Coming soon: Kalifornia Green Bureau (KGB) replaces gas tax revenue lost to electric vehicle use
Sacramento is going to interfere in your business in a way that makes what George Orwell describes in his book “1984” look like a kid thing.
Sooner or later, Sacramento is going to keep tabs on how many miles your car has driven.
And the technology they’ll employ to do this could also track where you’re going and penalize you for where you’re driving.
If you think it’s paranoia, guess again.
This will be a direct result of the California Air Resources Board’s decision to implement the phase-out of new fossil fuel vehicle sales in the Golden State by 2035.
Phasing out gas-powered vehicles will cost California $8.8 billion a year in gas taxes to pay for the roads.
It’s getting worse. Gas is also subject to a 7.75% statewide sales tax.
Based on 13.8 billion gallons of gasoline sold in California in 2021 and a statewide tax rate of 7.75%, gas pump sales generate $4.002 billion dollars per year for the state. This includes $552 million that returns to local government coffers in the jurisdiction where the gas purchases are made.
It’s a $12 billion budget hole.
And with 12% of all new vehicles sold in California being electric and the leading benchmark of 26% for electric vehicle sales as a percentage of all new vehicle sales set for 2025, that budget hole will come sooner rather than later.
That means the inflation-indexed gas tax in a few years won’t be enough to circulate enough money to maintain existing roads and transit systems and build new ones.
Locally, this may mean that the 10-year target period that Caltrans has set to replace the northbound on-ramp and southbound off-ramp that will be torn up on Austin Road early next year, as the phase one of the 120 Bypass/Highway 99 interchange upgrade could be pushed further.
It’s also true, even with the DMV surcharge for EVs now in place, that EV owners aren’t paying their share for the wear and tear on California’s roads.
There has always been an unfair subsidy from gas-powered vehicles to electric vehicles.
Sacramento politicians had no problem with this because it served their green goals.
But now that the state is stuck on 100% new vehicle sales being cars and light trucks that don’t generate greenhouse gases, they’re going to focus more on another green goal: money.
And if Sacramento is true to form, they simply won’t replace one tax with one that generates the same amount of revenue. A new method of taxation will likely result in a higher net tax.
It is clear that a goal will probably be pursued. The more you drive, the more you are taxed. It’s really no different than what’s happening with gas-powered vehicles right now.
The big difference is the range of gas mileage the vehicles get, which means those that are fuel efficient pay less tax per mile.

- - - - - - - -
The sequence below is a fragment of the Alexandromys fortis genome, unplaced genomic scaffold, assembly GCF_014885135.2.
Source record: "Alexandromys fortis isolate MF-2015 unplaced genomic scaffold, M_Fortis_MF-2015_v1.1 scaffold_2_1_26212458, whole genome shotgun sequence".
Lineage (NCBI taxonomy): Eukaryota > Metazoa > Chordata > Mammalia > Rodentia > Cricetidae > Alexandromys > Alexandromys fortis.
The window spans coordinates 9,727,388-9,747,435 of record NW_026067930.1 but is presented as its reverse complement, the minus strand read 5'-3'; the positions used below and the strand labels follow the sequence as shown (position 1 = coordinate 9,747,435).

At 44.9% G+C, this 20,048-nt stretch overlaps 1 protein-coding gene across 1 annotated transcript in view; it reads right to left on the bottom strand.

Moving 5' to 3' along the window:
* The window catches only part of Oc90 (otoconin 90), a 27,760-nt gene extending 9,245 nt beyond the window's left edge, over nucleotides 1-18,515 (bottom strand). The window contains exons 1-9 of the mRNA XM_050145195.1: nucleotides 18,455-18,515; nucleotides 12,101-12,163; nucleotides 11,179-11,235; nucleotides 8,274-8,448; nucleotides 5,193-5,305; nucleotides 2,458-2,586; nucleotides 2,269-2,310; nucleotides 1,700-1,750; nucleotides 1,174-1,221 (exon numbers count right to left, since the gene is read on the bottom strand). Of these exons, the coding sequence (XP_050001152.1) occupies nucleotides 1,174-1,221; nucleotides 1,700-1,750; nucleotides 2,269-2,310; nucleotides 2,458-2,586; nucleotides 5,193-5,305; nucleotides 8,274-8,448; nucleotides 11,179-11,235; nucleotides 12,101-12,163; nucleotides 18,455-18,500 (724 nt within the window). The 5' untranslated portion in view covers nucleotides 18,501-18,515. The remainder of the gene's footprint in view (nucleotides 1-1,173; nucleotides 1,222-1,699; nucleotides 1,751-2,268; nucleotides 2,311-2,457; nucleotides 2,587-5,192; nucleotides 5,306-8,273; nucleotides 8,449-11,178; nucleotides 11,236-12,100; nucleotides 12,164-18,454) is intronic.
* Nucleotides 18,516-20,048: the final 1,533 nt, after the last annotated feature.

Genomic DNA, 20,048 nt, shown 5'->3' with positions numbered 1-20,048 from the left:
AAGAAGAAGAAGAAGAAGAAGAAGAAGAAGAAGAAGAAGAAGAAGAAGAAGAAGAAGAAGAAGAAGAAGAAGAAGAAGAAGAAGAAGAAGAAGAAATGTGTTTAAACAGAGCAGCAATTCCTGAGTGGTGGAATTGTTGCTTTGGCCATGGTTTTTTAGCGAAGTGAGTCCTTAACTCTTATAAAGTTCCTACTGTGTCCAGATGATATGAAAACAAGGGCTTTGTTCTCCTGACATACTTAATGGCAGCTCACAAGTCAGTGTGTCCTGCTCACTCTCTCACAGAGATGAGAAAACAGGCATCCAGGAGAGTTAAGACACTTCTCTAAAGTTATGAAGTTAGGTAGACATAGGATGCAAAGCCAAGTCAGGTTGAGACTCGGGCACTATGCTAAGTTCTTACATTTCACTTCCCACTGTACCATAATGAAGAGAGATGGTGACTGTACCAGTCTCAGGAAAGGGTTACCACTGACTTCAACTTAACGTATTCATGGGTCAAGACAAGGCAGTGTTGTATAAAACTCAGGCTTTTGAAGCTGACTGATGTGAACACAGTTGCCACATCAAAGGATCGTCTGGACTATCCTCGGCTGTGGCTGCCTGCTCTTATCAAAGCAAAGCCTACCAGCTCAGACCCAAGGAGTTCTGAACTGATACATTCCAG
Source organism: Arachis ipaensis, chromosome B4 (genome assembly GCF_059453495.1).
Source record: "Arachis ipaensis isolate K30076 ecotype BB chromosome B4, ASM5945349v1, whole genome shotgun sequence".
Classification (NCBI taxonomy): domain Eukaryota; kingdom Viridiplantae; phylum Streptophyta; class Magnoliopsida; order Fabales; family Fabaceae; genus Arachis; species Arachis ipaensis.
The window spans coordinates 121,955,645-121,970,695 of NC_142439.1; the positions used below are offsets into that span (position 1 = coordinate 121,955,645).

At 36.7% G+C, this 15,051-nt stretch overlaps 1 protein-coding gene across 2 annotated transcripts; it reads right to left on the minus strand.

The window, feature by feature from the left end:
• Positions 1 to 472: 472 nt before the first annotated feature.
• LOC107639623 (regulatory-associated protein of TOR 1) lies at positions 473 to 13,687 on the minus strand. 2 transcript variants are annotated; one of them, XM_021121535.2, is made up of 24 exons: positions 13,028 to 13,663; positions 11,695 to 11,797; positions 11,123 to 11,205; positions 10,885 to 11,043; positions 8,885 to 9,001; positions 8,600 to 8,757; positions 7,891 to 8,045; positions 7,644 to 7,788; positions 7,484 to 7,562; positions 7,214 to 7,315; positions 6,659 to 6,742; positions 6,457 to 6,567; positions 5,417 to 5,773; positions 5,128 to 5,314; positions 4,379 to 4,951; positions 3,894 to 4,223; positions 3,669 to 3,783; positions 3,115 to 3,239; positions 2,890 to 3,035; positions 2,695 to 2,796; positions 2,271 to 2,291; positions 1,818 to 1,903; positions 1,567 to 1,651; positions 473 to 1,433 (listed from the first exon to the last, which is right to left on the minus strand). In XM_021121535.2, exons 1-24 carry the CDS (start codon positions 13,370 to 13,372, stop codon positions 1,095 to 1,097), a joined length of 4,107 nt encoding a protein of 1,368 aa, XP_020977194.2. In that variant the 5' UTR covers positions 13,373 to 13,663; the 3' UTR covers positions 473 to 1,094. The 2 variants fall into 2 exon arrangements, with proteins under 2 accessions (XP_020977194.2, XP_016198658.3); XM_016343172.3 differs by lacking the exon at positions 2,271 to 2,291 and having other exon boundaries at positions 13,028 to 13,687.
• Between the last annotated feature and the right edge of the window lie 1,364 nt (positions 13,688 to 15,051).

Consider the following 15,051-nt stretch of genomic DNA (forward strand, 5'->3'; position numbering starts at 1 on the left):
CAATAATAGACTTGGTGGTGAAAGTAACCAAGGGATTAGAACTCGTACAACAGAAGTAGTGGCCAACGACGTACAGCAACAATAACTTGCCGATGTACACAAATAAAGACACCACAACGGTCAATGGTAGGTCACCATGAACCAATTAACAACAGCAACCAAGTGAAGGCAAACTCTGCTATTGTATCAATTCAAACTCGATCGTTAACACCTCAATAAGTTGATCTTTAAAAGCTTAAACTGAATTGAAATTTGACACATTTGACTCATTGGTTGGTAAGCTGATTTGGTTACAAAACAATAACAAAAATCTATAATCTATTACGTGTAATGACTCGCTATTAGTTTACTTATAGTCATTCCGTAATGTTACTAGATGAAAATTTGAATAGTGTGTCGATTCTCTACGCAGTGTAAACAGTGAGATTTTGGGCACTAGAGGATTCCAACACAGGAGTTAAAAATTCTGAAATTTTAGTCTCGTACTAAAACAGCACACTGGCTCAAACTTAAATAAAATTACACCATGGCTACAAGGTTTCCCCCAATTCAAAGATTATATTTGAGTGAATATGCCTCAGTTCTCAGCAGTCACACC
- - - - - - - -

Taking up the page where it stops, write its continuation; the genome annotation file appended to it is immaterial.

And although electric vehicles currently pay no tax per kilometer, the final solution will ensure that they do in the near future.
Besides the fact that the tax conduct technology they propose must be tamper-proof, there is the real big issue of how the state will collect the money owed to it.
Will it be based on monthly statements and send you an invoice?
Will they charge you when you pay for your annual membership?
Either way, most people don’t like being hit with a big tax bill that they probably haven’t put aside to pay.
How will the device that records the kilometers traveled be read by the state?
The most effective way is to be able to remotely access the device.
Think of the possibilities – drones, satellites and things that even George Orwell, in his wildest imagination, would never have thought possible.
The state could tax you at a commercial shipper.
And the state could probably design technology to gauge charging using home chargers by somehow isolating the rest of your power usage on your PG&E bill.
But it’s too risky.
Rest assured that some will offer an off-grid solar power charger like solar panels are in almost every home. Even if it does not charge a car 100%, it could pay for itself by reducing the tax burden of those who use them.
How does the state deal with dead blows?
The answer is simple. Technology.
If hackers can cut power to a vehicle over Wi-Fi, you can bet your bottom buck the state can do that too.
As for those trying to evade detection, rest assured that the Legislature will hand over police powers to tax officers assigned to the DMV or perhaps simply ask the CHP to do random checks to make sure ensure that your on-board device records mileage, transmits data and that you pay your tax bill.
Then there is the real issue: security.
Despite the cradle of high technology, the state has some of the most archaic computer systems around. A notorious agency for aging computers is the Department of Motor Vehicles.
Imagine how secure the state connection to your device will be.
Add to that the fact that the state will likely have the ability to siphon taxes from your bank account.
What could go wrong with the State of California in charge?
Well, consider how defrauded the state was with EDD payments at the height of the outbreak.
The state has identified $9 billion in actual fraud and expects it to grow to $20 billion when they finish checking things out.
Now imagine that the state, instead of handing out money, siphons it off virtually undetected.
There is a good chance that replacing the gas tax will usher in an era of Big Brother government that would make Stalin’s and Mao’s henchmen green with envy.
After all, there’s better living through agencies with three-letter acronyms, whether it’s the DMV or the KGB as in Kalifornia Green Bureau.
This column is the opinion of the editor, Dennis Wyatt, and does not necessarily represent the opinions of the Bulletin or 209 Multimedia. He can be reached at [email protected]